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Washington – Leaders of the liberal and minority caucuses in Congress are pushing to make sure new federal guidelines ban the practice of racial profiling.
A joint letter from four groups — the Congressional Progressive Caucus, the Congressional Black Caucus, the Congressional Hispanic Caucus and the Congressional Asian Pacific American Caucus — requests a meeting with U.S. Attorney General Eric Holder to address issues that racial, religious and ethnic minority groups have raised about unwarranted attention from law enforcement.
It’s something that 69-year-old Bonita Rhodes Berg said she has experienced firsthand.
The Minneapolis resident joined Rep. Keith Ellison, D-Minn., and other legislators at a Capitol Hill news conference in late June to speak out against racial profiling.
According to a federal lawsuit Berg filed in February 2001, drug agents searched her luggage after she arrived at Minneapolis-St. Paul International Airport on a flight from Los Angeles, where she had visited her son. Searching her carry-on, the agents found a Bible, devotional studies material, toiletries, a paperback book, pajamas, makeup and perfume — no drugs.
Ellison, co-chairman of the Congressional Progressive Caucus and a member of the Black Caucus, helped lead the letter. Ellison and Rep. Betty McCollum, D-Minn., are backing House legislation that would prohibit racial profiling by law enforcement.
“It is critical that the revised guidance prohibit profiling based on race, religion, ethnicity, national origin, sexual orientation and gender identity,” the lawmakers’ letter to Holder reads.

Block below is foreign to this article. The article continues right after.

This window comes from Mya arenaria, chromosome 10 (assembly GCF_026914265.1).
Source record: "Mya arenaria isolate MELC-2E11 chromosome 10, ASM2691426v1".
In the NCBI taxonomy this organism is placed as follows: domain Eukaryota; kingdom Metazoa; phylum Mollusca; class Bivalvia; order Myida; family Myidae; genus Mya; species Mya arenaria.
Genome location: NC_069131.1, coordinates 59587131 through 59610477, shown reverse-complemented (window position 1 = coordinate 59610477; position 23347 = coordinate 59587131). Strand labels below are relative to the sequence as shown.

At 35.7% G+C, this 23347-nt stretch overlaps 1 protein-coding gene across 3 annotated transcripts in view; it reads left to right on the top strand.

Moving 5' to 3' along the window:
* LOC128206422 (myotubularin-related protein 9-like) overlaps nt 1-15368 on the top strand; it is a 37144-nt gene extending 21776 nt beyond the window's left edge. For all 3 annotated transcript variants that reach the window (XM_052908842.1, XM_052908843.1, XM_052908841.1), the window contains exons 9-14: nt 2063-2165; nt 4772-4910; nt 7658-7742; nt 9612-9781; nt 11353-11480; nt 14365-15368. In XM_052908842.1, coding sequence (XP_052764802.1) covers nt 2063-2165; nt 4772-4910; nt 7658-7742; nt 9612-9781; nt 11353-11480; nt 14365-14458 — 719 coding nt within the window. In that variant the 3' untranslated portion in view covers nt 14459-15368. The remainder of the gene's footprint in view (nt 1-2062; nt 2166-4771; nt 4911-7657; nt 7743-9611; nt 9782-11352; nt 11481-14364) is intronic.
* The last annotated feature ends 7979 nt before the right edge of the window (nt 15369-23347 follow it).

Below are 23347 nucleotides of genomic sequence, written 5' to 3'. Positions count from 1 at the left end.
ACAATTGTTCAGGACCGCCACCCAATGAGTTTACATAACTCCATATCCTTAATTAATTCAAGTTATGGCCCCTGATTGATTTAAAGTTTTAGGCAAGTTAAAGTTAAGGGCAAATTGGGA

Ellison, the first Muslim elected to Congress, has trained his legislative efforts on profiling for years, even testifying before the U.S. Senate Judiciary Committee in 2012.
“We expect the attorney general to fix this problem,” Ellison said at the Capitol Hill event.
The Justice Department said Holder is continuing to review the racial profiling rules and has not yet made a final decision on new ones.
Speaking from experience
When Berg asked the agents their criteria for the search of her bag, she said, she was told “your carry-on looked heavy.” According to court documents, the agent who stopped Berg indicated she often stopped black travelers because they often were arriving from such “drug source” cities as Los Angeles carrying little or no luggage.
In ordering Berg’s case to go forward, U.S. District Judge Michael Davis said a heavy bag was not sufficient reason to stop someone, nor was the fact that she flew in from a city that is a source of drugs “in the light of the dearth of other credible evidence.”
Berg’s suit asked that the court prohibit the Drug Enforcement Agency from targeting black women and declare that the defendants violated Berg’s guarantee against unreasonable searches and seizures, due process and equal protection of the laws.
The Drug Enforcement Agency paid Berg $20,000 to resolve the lawsuit, but did not admit to profiling Berg.
“Even after more than a decade, my feelings about the police and law enforcement have never been the same,” said Berg, whose father was a Minneapolis police officer for 20 years.
“I know the reality is that I was defined by my skin color. That is all the DEA agent saw that day, and that is all they used to make a decision about me.”